In that brief intermezzo over the summer between what turned out to be the first and second great surges of the COVID-19 pandemic, Pope Francis held a series of appropriately socially distanced, “virtual” conversations with his premier English-language explicator about what he believes needs to be done for the world to be better than it was before the crisis.
The chief communications officer for the U.S. Conference of Catholic Bishops criticized a new book on Pope Francis’ papacy for perpetuating “an unfortunate and inaccurate myth” that Pope Francis is facing resistance from the leadership and staff of the bishops’ conference.
Austen Ivereigh discusses how Pope Francis has spent his Feb. 12-17 visit seeking to bolster the Church for mission, while urging Mexicans to seek solutions to their many challenges by drinking deep from the wells of their own traditions.
Austen Ivereigh offers an analysis of the Synod of Bishops on the family, saying that even if some issues have been the source of vigorous debate, it’s not always easy to line people up in two opposing camps.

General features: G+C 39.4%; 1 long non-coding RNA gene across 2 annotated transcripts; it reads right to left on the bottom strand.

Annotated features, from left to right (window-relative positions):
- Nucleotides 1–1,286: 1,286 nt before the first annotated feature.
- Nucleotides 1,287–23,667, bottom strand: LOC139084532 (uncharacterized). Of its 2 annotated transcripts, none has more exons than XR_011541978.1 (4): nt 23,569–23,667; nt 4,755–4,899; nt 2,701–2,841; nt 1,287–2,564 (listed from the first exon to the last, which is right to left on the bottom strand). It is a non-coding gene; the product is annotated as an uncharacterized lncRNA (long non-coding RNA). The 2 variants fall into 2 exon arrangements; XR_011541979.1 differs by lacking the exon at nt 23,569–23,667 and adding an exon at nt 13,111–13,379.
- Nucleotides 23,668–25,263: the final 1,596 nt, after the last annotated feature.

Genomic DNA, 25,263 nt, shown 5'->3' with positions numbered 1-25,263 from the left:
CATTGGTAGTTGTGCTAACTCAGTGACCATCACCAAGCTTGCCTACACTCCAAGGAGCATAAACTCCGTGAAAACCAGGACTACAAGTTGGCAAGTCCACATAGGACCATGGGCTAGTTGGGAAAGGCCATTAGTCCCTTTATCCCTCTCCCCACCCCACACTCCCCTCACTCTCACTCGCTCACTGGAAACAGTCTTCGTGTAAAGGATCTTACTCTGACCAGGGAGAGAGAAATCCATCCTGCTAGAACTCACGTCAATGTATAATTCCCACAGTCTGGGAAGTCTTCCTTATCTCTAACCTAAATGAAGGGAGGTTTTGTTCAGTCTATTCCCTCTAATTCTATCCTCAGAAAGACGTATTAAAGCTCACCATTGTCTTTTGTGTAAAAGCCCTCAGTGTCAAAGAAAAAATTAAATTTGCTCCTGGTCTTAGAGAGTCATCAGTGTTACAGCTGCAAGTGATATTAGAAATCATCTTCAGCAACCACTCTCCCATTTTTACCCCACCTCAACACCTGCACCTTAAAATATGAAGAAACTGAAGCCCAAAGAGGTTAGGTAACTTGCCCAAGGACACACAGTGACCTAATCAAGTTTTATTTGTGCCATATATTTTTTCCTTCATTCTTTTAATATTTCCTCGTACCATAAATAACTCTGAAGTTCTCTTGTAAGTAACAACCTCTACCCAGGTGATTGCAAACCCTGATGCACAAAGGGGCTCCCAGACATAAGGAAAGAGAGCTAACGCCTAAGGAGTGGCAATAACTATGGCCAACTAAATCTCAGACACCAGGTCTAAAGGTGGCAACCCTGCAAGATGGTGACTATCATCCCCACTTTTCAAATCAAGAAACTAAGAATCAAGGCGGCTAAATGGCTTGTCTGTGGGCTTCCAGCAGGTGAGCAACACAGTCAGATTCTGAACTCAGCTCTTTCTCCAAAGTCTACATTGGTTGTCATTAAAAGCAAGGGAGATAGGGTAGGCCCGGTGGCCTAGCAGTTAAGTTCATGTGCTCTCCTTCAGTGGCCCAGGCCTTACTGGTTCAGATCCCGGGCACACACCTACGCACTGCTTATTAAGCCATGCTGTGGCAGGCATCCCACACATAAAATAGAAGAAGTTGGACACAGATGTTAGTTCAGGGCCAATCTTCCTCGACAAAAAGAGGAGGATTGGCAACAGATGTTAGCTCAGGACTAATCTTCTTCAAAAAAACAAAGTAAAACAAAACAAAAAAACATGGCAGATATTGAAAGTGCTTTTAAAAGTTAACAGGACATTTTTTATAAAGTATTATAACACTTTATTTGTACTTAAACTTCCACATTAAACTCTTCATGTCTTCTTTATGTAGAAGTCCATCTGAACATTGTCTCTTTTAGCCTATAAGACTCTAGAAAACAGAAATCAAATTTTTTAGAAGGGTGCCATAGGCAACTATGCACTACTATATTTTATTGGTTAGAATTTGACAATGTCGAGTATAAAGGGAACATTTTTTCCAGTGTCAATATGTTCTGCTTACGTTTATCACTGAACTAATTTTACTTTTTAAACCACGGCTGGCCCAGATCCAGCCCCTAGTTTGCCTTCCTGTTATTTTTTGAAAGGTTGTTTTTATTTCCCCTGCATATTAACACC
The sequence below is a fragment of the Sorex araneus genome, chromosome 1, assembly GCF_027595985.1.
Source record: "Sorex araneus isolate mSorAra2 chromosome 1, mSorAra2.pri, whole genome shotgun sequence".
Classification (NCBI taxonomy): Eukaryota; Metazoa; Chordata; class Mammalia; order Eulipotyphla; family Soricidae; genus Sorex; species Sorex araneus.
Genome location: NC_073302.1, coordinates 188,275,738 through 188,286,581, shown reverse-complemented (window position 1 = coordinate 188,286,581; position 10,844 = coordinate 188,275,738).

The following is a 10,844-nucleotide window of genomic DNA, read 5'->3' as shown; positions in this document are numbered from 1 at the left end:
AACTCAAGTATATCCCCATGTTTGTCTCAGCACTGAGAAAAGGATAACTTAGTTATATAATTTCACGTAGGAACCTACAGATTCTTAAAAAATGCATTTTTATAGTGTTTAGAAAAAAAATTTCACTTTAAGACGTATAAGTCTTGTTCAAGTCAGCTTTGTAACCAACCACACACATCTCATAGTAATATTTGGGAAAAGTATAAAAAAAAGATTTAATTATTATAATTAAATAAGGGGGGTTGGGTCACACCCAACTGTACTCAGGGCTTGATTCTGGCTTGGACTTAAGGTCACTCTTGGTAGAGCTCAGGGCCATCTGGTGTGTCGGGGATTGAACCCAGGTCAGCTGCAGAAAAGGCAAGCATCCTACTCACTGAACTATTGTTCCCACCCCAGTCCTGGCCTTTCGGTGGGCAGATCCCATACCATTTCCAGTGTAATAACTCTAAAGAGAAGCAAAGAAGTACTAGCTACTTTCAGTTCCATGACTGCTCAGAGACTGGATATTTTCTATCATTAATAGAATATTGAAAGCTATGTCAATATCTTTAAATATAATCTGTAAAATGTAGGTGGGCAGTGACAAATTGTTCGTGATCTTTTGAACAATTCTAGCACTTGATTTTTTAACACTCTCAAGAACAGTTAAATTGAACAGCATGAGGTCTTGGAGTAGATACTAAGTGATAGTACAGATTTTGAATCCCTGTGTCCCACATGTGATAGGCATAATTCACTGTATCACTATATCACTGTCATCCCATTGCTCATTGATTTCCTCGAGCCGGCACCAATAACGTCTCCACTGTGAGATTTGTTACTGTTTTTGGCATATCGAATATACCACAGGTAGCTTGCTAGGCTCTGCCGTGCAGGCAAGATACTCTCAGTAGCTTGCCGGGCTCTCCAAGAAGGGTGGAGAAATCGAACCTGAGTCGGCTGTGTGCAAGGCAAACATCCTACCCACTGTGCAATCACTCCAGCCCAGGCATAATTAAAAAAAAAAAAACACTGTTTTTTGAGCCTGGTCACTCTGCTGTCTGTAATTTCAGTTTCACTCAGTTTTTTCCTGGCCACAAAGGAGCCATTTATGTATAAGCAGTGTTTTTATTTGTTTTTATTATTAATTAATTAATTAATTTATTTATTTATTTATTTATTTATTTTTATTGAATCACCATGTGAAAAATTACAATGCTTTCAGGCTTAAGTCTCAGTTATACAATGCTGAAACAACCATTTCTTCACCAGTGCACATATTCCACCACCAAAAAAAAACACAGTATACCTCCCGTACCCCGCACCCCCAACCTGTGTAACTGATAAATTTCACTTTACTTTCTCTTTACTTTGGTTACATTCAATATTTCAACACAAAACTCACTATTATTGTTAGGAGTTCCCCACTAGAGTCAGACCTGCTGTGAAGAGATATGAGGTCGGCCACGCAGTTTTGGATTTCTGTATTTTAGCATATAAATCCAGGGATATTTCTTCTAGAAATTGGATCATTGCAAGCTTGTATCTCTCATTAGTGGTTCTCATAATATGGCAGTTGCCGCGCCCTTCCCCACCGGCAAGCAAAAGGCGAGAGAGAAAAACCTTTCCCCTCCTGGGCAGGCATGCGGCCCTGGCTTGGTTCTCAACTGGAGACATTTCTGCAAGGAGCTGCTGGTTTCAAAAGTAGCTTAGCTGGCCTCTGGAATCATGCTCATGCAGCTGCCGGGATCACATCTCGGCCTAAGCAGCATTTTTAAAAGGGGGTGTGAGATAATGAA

Austen Ivereigh writes that Cuba is a nation in transition, caught between a past that is no longer tenable and a new future that many fear as much as desire.
The lights are ready to be turned on. The set is complete. The cameras are in place. All we need now is for Pope Francis to begin his trip to Cuba and the United States and we will have the action we have been anticipating.
America will fall in love with Pope Francis when he visits in September. That is the prediction of Austen Ivereigh, author of “The Great Reformer: Francis and the Making of a Radical Pope,” who was the main speaker at the Brooklyn Diocese’s celebration of World Communications Day on May 13. The day-long conference held at […]